Flight attendant learns to love despite air rage

FOUR YEARS INTO MY CAREER as a flight attendant for Delta Air Lines, Inc., I suddenly found it difficult to go to work. The public, as I perceived it, was becoming increasingly difficult—impatient, unkind, belligerent even. Instead of simply suiting up in my uniform for work, I felt as if I had to put on "mental armor," to protect myself from the angryfaces I saw in every aisle. I was increasingly apprehensive before a workday and became more and more reclusive in my private life—wanting to stay tucked away from a public I perceived as a threat.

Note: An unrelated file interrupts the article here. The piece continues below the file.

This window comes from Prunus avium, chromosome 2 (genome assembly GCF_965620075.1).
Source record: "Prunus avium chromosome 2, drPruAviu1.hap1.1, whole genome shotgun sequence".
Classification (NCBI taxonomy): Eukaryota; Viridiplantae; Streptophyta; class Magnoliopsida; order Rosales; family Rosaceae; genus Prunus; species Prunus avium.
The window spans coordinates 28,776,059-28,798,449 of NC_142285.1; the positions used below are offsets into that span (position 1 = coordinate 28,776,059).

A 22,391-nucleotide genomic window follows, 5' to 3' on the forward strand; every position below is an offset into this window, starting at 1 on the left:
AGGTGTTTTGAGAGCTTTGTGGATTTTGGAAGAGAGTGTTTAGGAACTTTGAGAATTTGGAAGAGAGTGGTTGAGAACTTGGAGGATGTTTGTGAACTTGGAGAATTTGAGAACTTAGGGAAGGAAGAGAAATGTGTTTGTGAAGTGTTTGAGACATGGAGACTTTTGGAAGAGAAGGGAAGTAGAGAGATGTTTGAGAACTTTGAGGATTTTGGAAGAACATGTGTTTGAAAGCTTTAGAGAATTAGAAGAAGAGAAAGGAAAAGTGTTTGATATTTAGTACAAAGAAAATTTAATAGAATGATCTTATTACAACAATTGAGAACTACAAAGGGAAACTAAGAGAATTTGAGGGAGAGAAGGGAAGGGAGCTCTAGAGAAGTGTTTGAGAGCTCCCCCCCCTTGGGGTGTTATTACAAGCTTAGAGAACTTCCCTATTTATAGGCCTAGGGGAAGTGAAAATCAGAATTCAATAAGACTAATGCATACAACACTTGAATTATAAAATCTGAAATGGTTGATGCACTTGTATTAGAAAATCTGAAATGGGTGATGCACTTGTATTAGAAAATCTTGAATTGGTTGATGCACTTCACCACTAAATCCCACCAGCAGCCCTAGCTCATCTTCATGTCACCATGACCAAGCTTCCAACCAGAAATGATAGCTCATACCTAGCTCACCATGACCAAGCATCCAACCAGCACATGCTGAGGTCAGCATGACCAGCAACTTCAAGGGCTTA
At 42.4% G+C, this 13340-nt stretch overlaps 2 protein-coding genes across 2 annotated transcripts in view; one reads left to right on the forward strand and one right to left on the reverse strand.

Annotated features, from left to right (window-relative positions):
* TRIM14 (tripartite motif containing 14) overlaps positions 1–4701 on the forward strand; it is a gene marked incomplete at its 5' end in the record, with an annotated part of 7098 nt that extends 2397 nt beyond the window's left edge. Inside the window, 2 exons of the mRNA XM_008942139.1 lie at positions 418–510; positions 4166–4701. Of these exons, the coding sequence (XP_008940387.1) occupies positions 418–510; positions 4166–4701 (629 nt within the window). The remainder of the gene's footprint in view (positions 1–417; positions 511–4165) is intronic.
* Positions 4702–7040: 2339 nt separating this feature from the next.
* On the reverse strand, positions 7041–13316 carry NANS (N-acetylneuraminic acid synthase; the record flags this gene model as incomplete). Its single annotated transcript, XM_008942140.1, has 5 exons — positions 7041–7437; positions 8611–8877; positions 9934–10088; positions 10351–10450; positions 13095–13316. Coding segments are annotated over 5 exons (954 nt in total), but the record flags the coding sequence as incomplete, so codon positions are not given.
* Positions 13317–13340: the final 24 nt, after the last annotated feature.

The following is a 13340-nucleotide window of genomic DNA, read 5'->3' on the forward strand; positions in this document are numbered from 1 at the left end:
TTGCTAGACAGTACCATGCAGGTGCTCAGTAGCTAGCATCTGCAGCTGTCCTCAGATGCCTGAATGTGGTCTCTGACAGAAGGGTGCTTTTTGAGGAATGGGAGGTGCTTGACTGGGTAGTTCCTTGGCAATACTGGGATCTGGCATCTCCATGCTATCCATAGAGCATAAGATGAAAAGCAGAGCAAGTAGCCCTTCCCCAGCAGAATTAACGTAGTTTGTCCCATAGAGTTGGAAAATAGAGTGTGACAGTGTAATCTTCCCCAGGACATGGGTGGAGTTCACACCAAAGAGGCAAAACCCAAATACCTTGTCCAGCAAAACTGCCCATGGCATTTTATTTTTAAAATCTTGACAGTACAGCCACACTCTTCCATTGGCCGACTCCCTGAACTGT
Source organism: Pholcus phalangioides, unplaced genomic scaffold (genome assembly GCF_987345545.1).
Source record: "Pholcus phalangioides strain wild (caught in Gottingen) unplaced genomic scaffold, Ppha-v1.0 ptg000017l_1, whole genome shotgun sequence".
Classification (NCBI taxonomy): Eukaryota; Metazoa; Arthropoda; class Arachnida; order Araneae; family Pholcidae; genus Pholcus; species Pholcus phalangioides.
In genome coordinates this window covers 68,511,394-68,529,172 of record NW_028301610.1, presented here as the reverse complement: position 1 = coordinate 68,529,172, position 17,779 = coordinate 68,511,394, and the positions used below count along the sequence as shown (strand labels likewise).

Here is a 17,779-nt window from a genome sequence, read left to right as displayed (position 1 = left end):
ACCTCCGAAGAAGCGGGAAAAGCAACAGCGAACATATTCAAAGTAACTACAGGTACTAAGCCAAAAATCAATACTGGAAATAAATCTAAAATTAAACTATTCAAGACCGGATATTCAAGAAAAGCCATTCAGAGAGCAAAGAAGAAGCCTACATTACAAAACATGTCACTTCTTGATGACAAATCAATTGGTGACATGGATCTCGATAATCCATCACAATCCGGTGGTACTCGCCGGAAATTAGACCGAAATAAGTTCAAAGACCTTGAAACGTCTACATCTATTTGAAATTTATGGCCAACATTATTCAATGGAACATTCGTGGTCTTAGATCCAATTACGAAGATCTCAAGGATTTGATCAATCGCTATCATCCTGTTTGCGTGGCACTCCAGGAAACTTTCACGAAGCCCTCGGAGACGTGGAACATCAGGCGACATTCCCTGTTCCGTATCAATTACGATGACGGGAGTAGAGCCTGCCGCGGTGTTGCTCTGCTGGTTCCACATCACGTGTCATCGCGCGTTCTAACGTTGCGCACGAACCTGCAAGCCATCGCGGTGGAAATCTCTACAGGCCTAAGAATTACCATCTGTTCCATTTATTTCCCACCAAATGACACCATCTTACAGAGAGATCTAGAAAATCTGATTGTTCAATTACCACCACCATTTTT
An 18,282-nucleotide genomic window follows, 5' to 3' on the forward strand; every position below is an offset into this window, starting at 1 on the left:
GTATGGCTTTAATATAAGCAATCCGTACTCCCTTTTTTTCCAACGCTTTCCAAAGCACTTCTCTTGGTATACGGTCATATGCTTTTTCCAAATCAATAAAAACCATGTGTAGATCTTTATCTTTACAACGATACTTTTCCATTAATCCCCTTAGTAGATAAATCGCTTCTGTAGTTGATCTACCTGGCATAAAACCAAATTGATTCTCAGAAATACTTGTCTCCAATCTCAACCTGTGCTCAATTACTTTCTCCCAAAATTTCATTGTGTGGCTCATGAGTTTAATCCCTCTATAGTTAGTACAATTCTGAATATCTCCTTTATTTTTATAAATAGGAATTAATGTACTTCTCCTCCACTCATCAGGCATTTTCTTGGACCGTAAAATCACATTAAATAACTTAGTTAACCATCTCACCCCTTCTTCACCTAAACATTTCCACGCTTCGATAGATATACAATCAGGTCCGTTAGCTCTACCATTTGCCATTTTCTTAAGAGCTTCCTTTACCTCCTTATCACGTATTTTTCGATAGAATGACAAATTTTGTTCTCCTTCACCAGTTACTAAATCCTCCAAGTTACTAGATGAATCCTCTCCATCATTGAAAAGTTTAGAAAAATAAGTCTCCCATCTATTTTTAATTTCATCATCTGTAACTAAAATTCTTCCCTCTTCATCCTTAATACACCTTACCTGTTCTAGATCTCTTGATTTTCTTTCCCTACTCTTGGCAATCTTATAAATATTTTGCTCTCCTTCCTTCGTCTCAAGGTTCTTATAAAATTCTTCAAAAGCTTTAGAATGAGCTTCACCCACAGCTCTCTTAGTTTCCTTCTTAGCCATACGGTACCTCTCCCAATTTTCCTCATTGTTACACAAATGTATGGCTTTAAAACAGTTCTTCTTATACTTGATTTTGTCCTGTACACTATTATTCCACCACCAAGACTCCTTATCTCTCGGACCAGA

I even privately cursed my upbringing once. Because I had been raised to be thoughtful of others, I felt I wasn't equipped to live in a world where there seemed to be such a lack of civility. Even my sincerest efforts to be kind and helpful seemed to be met with outright scorn and disdain. I couldn't make sense of it and grew weary of making such an effort when it just seemed to lead to my kindness being interpreted as weakness.

Prayer in divorce court
April 22, 2002

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